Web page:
By Timothy D. Lytton; Harvard University Press, 2008, 286 pp.
Twenty-five years ago residents of Henry, Louisiana were stunned to discover that Father Gilbert Gauthe, a charismatic Catholic priest who took their kids boating, camping, and fishing, had molested dozens of prepubescent boys.
When the facts emerged, the local Bishop quickly removed Gauthe from the parish and sent him into treatment. The diocese also offered to pay for counseling for the children he’d abused. Despite these steps, the Bishop refused to publicly disclose the reasons for Gauthe’s abrupt departure.
This didn’t sit well with many of the families whose sons had been violated and they sued Gauthe, the Bishop, and the Archbishop of New Orleans, charging that the clerical hierarchy had conspired to keep Gauthe’s behavior hidden from churchgoers. Shortly thereafter the suits were settled and both sides agreed to stay quiet about the terms of the deal.
Although the records were initially sealed, additional lawsuits by aggrieved parties eventually led the court to void the secrecy agreement. In short order, the scandal hit the local, then national, press.
Depositions and church files obtained through discovery and publicized by print media and TV newscasters revealed several sordid facts, among them that Gauthe’s history of sexual misconduct dated back to 1971. Church bureaucrats knew it, although unsuspecting parishioners did not.
"As litigation unfolded, plaintiff attorney J. Minos Simon and investigative reporter Jason Berry uncovered other priests known by church officials to have sexually molested children within the diocese, as well as other similar cases around the country," Timothy Lytton writes in Holding Bishops Accountable.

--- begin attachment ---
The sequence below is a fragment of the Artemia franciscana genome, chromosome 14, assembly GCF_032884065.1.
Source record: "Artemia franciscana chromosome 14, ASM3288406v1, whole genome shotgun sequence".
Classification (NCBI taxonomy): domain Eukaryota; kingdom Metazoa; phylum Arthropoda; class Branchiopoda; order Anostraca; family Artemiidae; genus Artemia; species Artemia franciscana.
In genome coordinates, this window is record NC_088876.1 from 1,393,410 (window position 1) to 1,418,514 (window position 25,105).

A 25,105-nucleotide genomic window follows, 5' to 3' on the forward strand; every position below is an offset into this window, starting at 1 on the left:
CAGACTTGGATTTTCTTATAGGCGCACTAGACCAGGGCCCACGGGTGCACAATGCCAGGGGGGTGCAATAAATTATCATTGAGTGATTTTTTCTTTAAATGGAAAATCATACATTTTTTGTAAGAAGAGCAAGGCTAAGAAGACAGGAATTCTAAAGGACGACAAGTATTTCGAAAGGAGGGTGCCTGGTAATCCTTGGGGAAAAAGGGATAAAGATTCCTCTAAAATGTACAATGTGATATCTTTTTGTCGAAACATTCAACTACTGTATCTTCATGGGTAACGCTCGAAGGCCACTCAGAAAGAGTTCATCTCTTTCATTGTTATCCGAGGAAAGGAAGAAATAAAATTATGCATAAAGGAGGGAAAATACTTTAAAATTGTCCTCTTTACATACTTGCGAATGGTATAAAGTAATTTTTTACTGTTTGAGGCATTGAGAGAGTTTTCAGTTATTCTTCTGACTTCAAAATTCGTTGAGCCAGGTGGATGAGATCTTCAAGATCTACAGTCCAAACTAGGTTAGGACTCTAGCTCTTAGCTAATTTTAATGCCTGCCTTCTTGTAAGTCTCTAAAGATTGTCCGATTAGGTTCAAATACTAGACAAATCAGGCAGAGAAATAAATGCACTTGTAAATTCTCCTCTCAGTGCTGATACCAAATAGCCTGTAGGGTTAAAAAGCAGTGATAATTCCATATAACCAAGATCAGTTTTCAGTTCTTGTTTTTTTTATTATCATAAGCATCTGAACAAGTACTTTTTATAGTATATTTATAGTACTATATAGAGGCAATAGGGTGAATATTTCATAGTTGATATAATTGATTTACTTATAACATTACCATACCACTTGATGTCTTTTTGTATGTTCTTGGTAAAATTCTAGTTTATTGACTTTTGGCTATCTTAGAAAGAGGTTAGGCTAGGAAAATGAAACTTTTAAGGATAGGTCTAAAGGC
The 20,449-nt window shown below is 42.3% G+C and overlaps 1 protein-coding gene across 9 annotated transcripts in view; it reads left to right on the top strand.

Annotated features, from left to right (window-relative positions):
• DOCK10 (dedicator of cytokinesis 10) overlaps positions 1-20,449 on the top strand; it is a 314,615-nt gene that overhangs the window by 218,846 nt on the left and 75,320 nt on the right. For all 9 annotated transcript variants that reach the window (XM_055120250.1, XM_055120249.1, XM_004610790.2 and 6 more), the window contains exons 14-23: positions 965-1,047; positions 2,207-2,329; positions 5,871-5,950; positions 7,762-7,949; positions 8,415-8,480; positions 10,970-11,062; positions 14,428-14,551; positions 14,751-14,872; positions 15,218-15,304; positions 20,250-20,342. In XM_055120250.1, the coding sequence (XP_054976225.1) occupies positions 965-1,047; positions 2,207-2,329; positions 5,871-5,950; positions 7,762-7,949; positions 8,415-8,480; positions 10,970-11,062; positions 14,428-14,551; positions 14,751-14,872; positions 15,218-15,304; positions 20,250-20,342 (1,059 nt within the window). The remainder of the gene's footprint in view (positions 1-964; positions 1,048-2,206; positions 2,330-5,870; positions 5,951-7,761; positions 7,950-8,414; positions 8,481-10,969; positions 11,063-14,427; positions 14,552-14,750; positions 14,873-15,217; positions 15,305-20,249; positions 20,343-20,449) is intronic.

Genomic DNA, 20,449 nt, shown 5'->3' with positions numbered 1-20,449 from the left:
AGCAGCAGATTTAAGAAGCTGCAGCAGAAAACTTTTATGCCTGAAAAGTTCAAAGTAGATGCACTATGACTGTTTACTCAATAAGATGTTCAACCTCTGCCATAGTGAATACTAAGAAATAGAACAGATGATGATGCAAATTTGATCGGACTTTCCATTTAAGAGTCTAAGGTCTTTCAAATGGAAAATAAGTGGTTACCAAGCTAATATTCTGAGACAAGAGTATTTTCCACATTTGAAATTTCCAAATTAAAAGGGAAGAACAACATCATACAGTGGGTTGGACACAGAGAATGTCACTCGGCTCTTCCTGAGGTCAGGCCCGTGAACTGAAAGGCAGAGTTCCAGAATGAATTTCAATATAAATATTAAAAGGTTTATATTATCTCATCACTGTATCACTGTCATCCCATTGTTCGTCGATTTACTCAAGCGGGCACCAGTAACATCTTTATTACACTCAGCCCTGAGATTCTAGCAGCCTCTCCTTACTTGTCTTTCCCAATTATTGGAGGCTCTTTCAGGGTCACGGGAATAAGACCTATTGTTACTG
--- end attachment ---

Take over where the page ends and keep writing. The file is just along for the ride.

By June 1985, abuse allegations were being reported in California, New Jersey, New York, Oregon, Pennsylvania, Rhode Island, and Wisconsin. A scandal of unprecedented proportions was brewing, one that would eventually result in 10,667 mostly-male victims coming forward to charge parish priests with sexually abusing them between 1950 and 2002. Some 4,392 priests—4 percent of the U.S. total—were involved, costing the church $2.6 billion in settlements and sending between 250 and 300 men to jail.
It’s staggering and Lytton, a professor of law at Albany Law School, has done a superb job of writing about the three most egregious cases—those of Father Gauthe, Father James Porter, and Father John Geoghan. At the same time, the book never addresses why so many sexually tormented men are drawn to the priesthood or whether the church’s elevation of priestly celibacy exacerbates the human desire to engage in prohibited behaviors. Perhaps that’s another book.
Instead, Lytton successfully documents the use of litigation to force the church to change its policies, moving from cover-ups to transparency. He further describes the collaboration between litigators and journalists to publicize transgressions and efforts to protect youth from them. "Clergy sexual abuse litigation has enhanced policy making," he writes. "Litigation led the news media to report clergy sexual abuse and to frame it as an issue of institutional failure…. Litigation and the news media coverage it generated placed this issue on public and institutional agendas and put pressure on policymakers to address it."